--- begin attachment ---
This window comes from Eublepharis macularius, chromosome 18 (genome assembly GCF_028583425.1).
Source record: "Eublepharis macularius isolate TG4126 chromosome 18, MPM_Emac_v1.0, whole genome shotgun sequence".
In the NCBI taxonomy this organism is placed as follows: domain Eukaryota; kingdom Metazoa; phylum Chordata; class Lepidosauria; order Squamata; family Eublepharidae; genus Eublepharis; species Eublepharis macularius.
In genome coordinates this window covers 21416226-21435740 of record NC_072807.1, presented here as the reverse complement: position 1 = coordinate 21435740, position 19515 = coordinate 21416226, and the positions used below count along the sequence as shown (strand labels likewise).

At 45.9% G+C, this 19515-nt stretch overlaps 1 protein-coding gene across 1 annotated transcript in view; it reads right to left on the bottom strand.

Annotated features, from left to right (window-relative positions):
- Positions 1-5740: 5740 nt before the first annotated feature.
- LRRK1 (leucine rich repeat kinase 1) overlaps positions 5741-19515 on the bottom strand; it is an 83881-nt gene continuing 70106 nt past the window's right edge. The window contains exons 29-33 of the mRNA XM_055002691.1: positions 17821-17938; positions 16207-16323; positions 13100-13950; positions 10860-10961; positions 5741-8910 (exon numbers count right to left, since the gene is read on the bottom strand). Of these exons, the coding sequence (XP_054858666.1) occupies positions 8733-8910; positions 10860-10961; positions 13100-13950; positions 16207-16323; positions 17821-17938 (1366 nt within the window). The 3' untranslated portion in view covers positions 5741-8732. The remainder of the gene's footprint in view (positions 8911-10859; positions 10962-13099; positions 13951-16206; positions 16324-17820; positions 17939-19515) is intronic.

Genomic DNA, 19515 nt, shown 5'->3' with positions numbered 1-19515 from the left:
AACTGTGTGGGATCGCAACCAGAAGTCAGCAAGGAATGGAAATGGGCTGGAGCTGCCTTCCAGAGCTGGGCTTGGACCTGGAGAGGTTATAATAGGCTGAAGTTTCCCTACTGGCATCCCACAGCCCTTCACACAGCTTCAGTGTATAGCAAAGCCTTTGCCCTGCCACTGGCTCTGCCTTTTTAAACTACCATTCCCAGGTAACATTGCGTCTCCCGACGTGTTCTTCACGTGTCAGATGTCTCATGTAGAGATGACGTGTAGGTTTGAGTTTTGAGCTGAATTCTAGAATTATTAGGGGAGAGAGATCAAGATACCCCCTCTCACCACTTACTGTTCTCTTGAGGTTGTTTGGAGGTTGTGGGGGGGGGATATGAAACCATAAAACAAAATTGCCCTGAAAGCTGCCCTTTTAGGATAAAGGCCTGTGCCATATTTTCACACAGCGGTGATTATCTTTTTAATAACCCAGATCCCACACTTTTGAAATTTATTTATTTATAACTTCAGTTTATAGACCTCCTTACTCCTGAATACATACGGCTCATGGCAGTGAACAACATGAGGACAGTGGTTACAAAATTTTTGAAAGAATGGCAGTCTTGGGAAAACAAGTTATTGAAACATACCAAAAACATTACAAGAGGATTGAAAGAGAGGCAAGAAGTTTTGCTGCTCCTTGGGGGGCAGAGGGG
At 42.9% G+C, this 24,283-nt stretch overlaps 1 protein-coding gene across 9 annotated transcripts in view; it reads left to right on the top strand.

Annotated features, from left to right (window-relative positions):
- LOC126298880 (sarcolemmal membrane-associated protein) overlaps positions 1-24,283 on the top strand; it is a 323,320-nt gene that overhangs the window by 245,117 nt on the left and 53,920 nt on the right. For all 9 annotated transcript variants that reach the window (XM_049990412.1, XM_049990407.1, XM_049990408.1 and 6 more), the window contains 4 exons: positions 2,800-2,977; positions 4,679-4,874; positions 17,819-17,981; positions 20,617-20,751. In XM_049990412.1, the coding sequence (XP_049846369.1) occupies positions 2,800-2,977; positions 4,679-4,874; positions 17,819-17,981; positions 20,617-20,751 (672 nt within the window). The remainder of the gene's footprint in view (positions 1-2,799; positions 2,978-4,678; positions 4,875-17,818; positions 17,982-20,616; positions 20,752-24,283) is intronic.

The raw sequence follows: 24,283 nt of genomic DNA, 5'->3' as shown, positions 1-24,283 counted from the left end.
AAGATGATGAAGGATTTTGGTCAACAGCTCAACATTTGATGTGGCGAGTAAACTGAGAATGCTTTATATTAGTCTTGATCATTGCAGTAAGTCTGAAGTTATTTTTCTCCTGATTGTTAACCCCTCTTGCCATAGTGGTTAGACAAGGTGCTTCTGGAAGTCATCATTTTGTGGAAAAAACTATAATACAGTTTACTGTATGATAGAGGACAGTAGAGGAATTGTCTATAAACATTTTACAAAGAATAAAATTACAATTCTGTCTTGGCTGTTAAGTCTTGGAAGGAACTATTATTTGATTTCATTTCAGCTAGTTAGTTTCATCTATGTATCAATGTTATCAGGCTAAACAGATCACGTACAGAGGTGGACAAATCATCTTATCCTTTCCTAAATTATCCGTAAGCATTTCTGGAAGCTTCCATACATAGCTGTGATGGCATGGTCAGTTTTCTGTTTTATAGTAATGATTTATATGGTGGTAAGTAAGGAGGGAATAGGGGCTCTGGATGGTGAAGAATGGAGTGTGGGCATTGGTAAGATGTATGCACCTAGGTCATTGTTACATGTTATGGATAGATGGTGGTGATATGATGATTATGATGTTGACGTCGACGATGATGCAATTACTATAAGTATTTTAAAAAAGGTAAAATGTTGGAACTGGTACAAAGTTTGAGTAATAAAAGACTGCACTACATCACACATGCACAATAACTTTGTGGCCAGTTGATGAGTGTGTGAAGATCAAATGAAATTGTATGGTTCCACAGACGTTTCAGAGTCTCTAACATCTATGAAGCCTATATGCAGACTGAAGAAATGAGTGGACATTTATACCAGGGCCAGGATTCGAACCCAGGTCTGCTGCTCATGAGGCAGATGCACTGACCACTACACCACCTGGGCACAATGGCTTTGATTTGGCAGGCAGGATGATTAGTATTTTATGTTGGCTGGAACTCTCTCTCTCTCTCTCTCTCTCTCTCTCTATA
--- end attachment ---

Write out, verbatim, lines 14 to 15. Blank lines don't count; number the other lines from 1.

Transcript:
The raw sequence follows: 24,283 nt of genomic DNA, 5'->3' as shown, positions 1-24,283 counted from the left end.
AAGATGATGAAGGATTTTGGTCAACAGCTCAACATTTGATGTGGCGAGTAAACTGAGAATGCTTTATATTAGTCTTGATCATTGCAGTAAGTCTGAAGTTATTTTTCTCCTGATTGTTAACCCCTCTTGCCATAGTGGTTAGACAAGGTGCTTCTGGAAGTCATCATTTTGTGGAAAAAACTATAATACAGTTTACTGTATGATAGAGGACAGTAGAGGAATTGTCTATAAACATTTTACAAAGAATAAAATTACAATTCTGTCTTGGCTGTTAAGTCTTGGAAGGAACTATTATTTGATTTCATTTCAGCTAGTTAGTTTCATCTATGTATCAATGTTATCAGGCTAAACAGATCACGTACAGAGGTGGACAAATCATCTTATCCTTTCCTAAATTATCCGTAAGCATTTCTGGAAGCTTCCATACATAGCTGTGATGGCATGGTCAGTTTTCTGTTTTATAGTAATGATTTATATGGTGGTAAGTAAGGAGGGAATAGGGGCTCTGGATGGTGAAGAATGGAGTGTGGGCATTGGTAAGATGTATGCACCTAGGTCATTGTTACATGTTATGGATAGATGGTGGTGATATGATGATTATGATGTTGACGTCGACGATGATGCAATTACTATAAGTATTTTAAAAAAGGTAAAATGTTGGAACTGGTACAAAGTTTGAGTAATAAAAGACTGCACTACATCACACATGCACAATAACTTTGTGGCCAGTTGATGAGTGTGTGAAGATCAAATGAAATTGTATGGTTCCACAGACGTTTCAGAGTCTCTAACATCTATGAAGCCTATATGCAGACTGAAGAAATGAGTGGACATTTATACCAGGGCCAGGATTCGAACCCAGGTCTGCTGCTCATGAGGCAGATGCACTGACCACTACACCACCTGGGCACAATGGCTTTGATTTGGCAGGCAGGATGATTAGTATTTTATGTTGGCTGGAACTCTCTCTCTCTCTCTCTCTCTCTCTCTCTATA